14. West Nile Virus: Human positives in 2006

  15. Marjorie Wonham1,2 Tomás de Camino-Beck2 Mark Lewis1,2 An epidemiological model for West Nile virus: Invasion analysis and control applications 1 Department of Mathematical & Statistical Sciences 2 Department of Biological Sciences University of Alberta

  16. West Nile Virus: What we know • Pathogen: • Encephalitic • Arboviral • Arthropod Borne • Flavivirus • – related to Japanese, St. Louis, • equine, Murray Valley encephalitis • Morbidity & mortality effects: • Ecological • – birds (0-100%) • Economic • – horses (~40%) • Public health • – humans (<0.1%)

  17. Humans Bird reservoir host Mosquito vector secondary transmission http://www.47custer.com/ virus amplification cycle Horses West Nile Virus: What we’d like to know • Effective control: • Reduce mosquitoes? • - spray adults? • - remove larval habitat? • Reduce birds? • Modelling goals: • Simple, accurate system • Robust parameter estimates • Insights for control http://www.cdc.gov/

  18. Basic Disease Model: SIR

  19. Basic Disease Model: SIR

  20. Basic Disease Model: SIR

  21. Removed birds Susceptible mosquitoes Biting rate x Transmission probability Infectious birds Infectious mosquitoes Susceptible birds Removed mosquitoes West Nile Virus model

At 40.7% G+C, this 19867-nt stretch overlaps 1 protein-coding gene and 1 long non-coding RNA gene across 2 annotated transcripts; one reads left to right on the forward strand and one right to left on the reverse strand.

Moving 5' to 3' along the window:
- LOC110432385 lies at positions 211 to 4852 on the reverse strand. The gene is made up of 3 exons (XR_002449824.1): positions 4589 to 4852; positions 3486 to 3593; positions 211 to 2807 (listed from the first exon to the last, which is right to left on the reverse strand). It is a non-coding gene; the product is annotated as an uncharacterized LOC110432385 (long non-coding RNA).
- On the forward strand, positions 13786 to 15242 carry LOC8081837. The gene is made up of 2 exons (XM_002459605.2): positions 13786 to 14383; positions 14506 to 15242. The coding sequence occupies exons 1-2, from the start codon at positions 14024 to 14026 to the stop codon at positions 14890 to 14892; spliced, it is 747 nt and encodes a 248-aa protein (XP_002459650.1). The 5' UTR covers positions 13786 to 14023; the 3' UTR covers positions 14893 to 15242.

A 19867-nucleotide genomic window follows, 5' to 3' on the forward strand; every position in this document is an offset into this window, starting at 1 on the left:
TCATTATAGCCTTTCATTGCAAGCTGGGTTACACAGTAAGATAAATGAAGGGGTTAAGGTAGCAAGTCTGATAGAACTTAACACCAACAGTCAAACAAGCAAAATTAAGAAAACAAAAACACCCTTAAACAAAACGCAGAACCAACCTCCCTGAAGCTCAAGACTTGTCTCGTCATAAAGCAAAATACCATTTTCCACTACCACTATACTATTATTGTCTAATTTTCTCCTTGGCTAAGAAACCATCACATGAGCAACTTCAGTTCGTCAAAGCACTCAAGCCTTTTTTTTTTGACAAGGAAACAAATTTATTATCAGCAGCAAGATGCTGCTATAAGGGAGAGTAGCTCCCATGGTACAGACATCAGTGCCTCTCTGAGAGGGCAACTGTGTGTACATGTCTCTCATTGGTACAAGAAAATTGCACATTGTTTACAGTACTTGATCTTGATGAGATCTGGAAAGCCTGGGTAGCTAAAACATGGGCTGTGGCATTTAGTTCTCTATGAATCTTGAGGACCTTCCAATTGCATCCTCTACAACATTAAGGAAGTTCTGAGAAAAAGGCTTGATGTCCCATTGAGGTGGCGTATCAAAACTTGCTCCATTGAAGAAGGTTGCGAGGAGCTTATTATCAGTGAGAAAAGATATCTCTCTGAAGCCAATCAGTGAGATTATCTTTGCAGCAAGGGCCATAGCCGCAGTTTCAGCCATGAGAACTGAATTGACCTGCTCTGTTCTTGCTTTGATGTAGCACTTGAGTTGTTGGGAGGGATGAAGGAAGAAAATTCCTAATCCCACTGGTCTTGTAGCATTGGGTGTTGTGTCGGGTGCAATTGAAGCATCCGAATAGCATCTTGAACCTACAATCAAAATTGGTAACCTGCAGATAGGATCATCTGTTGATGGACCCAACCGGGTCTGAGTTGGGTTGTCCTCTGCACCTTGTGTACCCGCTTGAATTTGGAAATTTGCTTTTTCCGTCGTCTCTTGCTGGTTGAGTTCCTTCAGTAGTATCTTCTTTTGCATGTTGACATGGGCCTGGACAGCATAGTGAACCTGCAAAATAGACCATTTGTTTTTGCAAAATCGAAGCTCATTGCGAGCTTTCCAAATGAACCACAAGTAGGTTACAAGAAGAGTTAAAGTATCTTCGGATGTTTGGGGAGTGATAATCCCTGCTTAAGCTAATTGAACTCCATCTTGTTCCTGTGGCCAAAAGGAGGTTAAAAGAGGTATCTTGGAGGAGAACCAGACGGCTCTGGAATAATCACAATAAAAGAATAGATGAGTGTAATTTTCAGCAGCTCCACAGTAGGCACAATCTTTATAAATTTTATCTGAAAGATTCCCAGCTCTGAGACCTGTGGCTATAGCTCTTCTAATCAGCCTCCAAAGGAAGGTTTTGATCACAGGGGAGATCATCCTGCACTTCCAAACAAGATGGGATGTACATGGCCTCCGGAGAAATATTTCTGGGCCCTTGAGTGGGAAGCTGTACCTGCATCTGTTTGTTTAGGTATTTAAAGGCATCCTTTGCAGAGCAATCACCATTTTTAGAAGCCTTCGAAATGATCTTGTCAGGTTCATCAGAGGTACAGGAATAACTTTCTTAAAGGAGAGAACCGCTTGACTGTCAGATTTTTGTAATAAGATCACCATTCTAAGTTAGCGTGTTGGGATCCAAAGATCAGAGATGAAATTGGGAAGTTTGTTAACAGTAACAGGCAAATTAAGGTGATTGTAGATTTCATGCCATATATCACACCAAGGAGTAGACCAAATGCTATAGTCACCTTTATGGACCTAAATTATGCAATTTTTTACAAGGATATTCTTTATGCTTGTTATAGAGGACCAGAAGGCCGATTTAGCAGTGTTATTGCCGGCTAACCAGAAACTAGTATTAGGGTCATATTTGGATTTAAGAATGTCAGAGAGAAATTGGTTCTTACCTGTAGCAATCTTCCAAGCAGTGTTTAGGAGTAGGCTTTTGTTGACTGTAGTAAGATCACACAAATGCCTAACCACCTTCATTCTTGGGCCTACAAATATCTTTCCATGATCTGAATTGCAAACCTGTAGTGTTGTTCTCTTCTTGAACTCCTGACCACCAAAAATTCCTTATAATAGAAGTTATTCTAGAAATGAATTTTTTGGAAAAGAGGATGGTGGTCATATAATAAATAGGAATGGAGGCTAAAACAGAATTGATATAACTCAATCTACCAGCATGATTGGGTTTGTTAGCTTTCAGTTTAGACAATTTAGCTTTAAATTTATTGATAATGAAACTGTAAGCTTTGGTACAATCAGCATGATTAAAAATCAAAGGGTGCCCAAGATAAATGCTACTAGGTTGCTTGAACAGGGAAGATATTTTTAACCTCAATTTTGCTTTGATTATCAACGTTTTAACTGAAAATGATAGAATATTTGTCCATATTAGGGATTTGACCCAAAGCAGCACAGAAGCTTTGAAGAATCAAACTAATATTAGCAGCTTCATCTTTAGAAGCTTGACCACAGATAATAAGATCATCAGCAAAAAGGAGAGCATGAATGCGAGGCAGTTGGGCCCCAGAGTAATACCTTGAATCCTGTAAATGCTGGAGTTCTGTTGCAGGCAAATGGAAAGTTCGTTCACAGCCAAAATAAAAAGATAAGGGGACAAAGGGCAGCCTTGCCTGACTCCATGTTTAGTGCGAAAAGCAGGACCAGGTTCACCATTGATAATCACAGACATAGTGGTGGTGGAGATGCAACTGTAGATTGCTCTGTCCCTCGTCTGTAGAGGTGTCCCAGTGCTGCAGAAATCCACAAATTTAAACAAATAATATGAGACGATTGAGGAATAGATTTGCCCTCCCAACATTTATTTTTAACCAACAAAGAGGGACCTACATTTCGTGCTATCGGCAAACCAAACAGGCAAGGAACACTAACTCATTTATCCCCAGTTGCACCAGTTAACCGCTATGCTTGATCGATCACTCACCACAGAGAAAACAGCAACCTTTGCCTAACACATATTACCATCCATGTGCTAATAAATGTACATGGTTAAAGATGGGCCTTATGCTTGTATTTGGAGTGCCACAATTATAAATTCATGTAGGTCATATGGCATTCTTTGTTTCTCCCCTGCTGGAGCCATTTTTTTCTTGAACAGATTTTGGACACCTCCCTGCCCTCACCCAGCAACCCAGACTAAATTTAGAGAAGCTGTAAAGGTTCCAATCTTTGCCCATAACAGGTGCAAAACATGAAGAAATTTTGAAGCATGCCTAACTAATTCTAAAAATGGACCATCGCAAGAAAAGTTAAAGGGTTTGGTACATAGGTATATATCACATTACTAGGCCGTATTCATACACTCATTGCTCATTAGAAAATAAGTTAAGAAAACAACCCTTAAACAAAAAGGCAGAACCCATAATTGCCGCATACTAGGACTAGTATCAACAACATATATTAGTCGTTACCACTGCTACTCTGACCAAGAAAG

22. Dead birds Recovered birds Susceptible mosquitoes Biting rate x Transmission probability bird death rate (WNV) Infectious birds Infectious mosquitoes Susceptible birds Removed mosquitoes West Nile Virus model

  23. Mosquito modifications 1. Life cycle time delays Larva ~15 d Adult ~35 d

  24. Larval mosquitoes West Nile Virus model Dead birds Recovered birds Susceptible mosquitoes Biting rate x Transmission probability bird death rate (WNV) Infectious birds Infectious mosquitoes Susceptible birds Removed mosquitoes

  25. WNV titer (log(10)pfu) Days since inoculation Mosquito modifications 1. Life cycle time delays Larva ~15 d Adult ~35 d 2. Viral incubation period Larva ~15 d Infectious Susceptible Exposed Incubation ~9.4 d

  26. mosquito death rate (natural) Larval mosquitoes Susceptible mosquitoes mosquito birth rate Exposed mosquitoes Infectious mosquitoes Infectious mosquitoes Removed mosquitoes West Nile Virus model Dead birds Recovered birds Biting rate x Transmission probability bird death rate (WNV) Infectious birds Susceptible birds

  27. Larvae birth death maturation Susceptible infection death maturation dI S = - m - B B abI I gI M V B B dt N B Exposed infection death viral incubation Infectious death viral incubation West Nile Virus model infection Susceptible Infectious infection death recovery Recovered recovery Dead WNV death

  28. Larvae birth death maturation Susceptible infection death maturation dI S = - m - B B abI I gI M V B B dt N B Exposed infection death viral incubation Infectious death viral incubation West Nile Virus model infection Susceptible Infectious infection death recovery Recovered recovery Dead WNV death

  29. LM EM Susceptible SM IM Mosquitoes per crow Larval Exposed Infectious Numerical simulations match observed infection levels SB IB Susceptible DB Proportion of crows Infectious Dead Time ( =9.4 d)

  30. Desired bird survival next year Observed end-of-season relative bird abundance Estimated initial relative mosquito abundance Required proportional mosquito mortality Disease Invasion Thresholds 1.0 Final Susceptible birds SB/NB 0.8 0.6 0.4 0.2 0 10 20 30 40 Initial susceptible mosquitoes per bird